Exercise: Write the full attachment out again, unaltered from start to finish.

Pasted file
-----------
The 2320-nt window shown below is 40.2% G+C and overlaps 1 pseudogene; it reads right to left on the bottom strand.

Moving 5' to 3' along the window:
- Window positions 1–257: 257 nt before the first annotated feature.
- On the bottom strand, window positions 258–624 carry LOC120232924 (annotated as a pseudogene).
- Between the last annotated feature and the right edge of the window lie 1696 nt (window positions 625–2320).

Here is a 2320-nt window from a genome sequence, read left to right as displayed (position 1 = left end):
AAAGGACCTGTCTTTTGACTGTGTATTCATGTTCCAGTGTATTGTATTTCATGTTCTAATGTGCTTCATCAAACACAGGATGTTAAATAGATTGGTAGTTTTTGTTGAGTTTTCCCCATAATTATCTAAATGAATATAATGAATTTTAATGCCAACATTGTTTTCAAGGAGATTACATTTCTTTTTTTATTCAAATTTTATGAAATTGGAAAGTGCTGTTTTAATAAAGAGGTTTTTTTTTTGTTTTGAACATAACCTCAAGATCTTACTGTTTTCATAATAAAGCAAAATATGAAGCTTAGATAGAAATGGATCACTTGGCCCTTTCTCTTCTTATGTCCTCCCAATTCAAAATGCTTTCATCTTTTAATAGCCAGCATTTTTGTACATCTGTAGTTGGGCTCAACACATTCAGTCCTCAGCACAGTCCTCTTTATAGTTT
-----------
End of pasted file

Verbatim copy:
The 2320-nt window shown below is 40.2% G+C and overlaps 1 pseudogene; it reads right to left on the bottom strand.

Moving 5' to 3' along the window:
- Window positions 1–257: 257 nt before the first annotated feature.
- On the bottom strand, window positions 258–624 carry LOC120232924 (annotated as a pseudogene).
- Between the last annotated feature and the right edge of the window lie 1696 nt (window positions 625–2320).

Here is a 2320-nt window from a genome sequence, read left to right as displayed (position 1 = left end):
AAAGGACCTGTCTTTTGACTGTGTATTCATGTTCCAGTGTATTGTATTTCATGTTCTAATGTGCTTCATCAAACACAGGATGTTAAATAGATTGGTAGTTTTTGTTGAGTTTTCCCCATAATTATCTAAATGAATATAATGAATTTTAATGCCAACATTGTTTTCAAGGAGATTACATTTCTTTTTTTATTCAAATTTTATGAAATTGGAAAGTGCTGTTTTAATAAAGAGGTTTTTTTTTTGTTTTGAACATAACCTCAAGATCTTACTGTTTTCATAATAAAGCAAAATATGAAGCTTAGATAGAAATGGATCACTTGGCCCTTTCTCTTCTTATGTCCTCCCAATTCAAAATGCTTTCATCTTTTAATAGCCAGCATTTTTGTACATCTGTAGTTGGGCTCAACACATTCAGTCCTCAGCACAGTCCTCTTTATAGTTT